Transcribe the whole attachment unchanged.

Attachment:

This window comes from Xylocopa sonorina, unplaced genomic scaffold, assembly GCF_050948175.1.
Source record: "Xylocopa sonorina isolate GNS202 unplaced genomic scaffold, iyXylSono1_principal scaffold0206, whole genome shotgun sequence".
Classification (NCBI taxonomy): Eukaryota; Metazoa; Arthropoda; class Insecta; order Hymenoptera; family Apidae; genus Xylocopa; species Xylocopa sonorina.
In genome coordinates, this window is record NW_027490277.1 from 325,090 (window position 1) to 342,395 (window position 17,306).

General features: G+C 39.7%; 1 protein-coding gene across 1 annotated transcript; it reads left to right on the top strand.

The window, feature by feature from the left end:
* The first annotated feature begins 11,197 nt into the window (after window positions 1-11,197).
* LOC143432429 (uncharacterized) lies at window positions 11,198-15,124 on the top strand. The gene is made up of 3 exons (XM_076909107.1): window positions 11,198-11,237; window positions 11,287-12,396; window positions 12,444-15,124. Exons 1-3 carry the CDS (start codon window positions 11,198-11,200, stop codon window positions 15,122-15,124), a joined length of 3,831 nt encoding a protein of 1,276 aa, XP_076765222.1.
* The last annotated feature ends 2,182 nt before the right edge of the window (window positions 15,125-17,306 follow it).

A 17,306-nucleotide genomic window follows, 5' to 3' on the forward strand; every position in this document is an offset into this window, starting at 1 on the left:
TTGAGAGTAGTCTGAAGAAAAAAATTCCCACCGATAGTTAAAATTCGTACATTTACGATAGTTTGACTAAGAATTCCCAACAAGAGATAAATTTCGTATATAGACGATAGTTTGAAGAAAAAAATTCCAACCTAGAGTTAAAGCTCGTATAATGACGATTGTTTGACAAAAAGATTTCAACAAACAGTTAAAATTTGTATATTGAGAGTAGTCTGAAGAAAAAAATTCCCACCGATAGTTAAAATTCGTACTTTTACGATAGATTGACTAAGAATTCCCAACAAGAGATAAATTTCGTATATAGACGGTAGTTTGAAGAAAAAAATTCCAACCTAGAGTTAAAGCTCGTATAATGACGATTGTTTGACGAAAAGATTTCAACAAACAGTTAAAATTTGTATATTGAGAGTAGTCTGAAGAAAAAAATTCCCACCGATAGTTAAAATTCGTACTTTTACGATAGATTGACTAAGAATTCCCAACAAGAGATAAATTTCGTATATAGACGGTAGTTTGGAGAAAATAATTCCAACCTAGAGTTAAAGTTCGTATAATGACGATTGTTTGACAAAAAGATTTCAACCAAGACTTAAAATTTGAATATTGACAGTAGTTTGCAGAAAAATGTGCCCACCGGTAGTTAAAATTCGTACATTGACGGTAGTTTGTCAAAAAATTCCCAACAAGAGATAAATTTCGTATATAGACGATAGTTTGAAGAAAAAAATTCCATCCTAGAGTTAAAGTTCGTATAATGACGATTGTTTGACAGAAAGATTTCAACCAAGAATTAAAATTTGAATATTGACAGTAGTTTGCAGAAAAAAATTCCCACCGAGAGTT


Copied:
This window comes from Xylocopa sonorina, unplaced genomic scaffold, assembly GCF_050948175.1.
Source record: "Xylocopa sonorina isolate GNS202 unplaced genomic scaffold, iyXylSono1_principal scaffold0206, whole genome shotgun sequence".
Classification (NCBI taxonomy): Eukaryota; Metazoa; Arthropoda; class Insecta; order Hymenoptera; family Apidae; genus Xylocopa; species Xylocopa sonorina.
In genome coordinates, this window is record NW_027490277.1 from 325,090 (window position 1) to 342,395 (window position 17,306).

General features: G+C 39.7%; 1 protein-coding gene across 1 annotated transcript; it reads left to right on the top strand.

The window, feature by feature from the left end:
* The first annotated feature begins 11,197 nt into the window (after window positions 1-11,197).
* LOC143432429 (uncharacterized) lies at window positions 11,198-15,124 on the top strand. The gene is made up of 3 exons (XM_076909107.1): window positions 11,198-11,237; window positions 11,287-12,396; window positions 12,444-15,124. Exons 1-3 carry the CDS (start codon window positions 11,198-11,200, stop codon window positions 15,122-15,124), a joined length of 3,831 nt encoding a protein of 1,276 aa, XP_076765222.1.
* The last annotated feature ends 2,182 nt before the right edge of the window (window positions 15,125-17,306 follow it).

A 17,306-nucleotide genomic window follows, 5' to 3' on the forward strand; every position in this document is an offset into this window, starting at 1 on the left:
TTGAGAGTAGTCTGAAGAAAAAAATTCCCACCGATAGTTAAAATTCGTACATTTACGATAGTTTGACTAAGAATTCCCAACAAGAGATAAATTTCGTATATAGACGATAGTTTGAAGAAAAAAATTCCAACCTAGAGTTAAAGCTCGTATAATGACGATTGTTTGACAAAAAGATTTCAACAAACAGTTAAAATTTGTATATTGAGAGTAGTCTGAAGAAAAAAATTCCCACCGATAGTTAAAATTCGTACTTTTACGATAGATTGACTAAGAATTCCCAACAAGAGATAAATTTCGTATATAGACGGTAGTTTGAAGAAAAAAATTCCAACCTAGAGTTAAAGCTCGTATAATGACGATTGTTTGACGAAAAGATTTCAACAAACAGTTAAAATTTGTATATTGAGAGTAGTCTGAAGAAAAAAATTCCCACCGATAGTTAAAATTCGTACTTTTACGATAGATTGACTAAGAATTCCCAACAAGAGATAAATTTCGTATATAGACGGTAGTTTGGAGAAAATAATTCCAACCTAGAGTTAAAGTTCGTATAATGACGATTGTTTGACAAAAAGATTTCAACCAAGACTTAAAATTTGAATATTGACAGTAGTTTGCAGAAAAATGTGCCCACCGGTAGTTAAAATTCGTACATTGACGGTAGTTTGTCAAAAAATTCCCAACAAGAGATAAATTTCGTATATAGACGATAGTTTGAAGAAAAAAATTCCATCCTAGAGTTAAAGTTCGTATAATGACGATTGTTTGACAGAAAGATTTCAACCAAGAATTAAAATTTGAATATTGACAGTAGTTTGCAGAAAAAAATTCCCACCGAGAGTT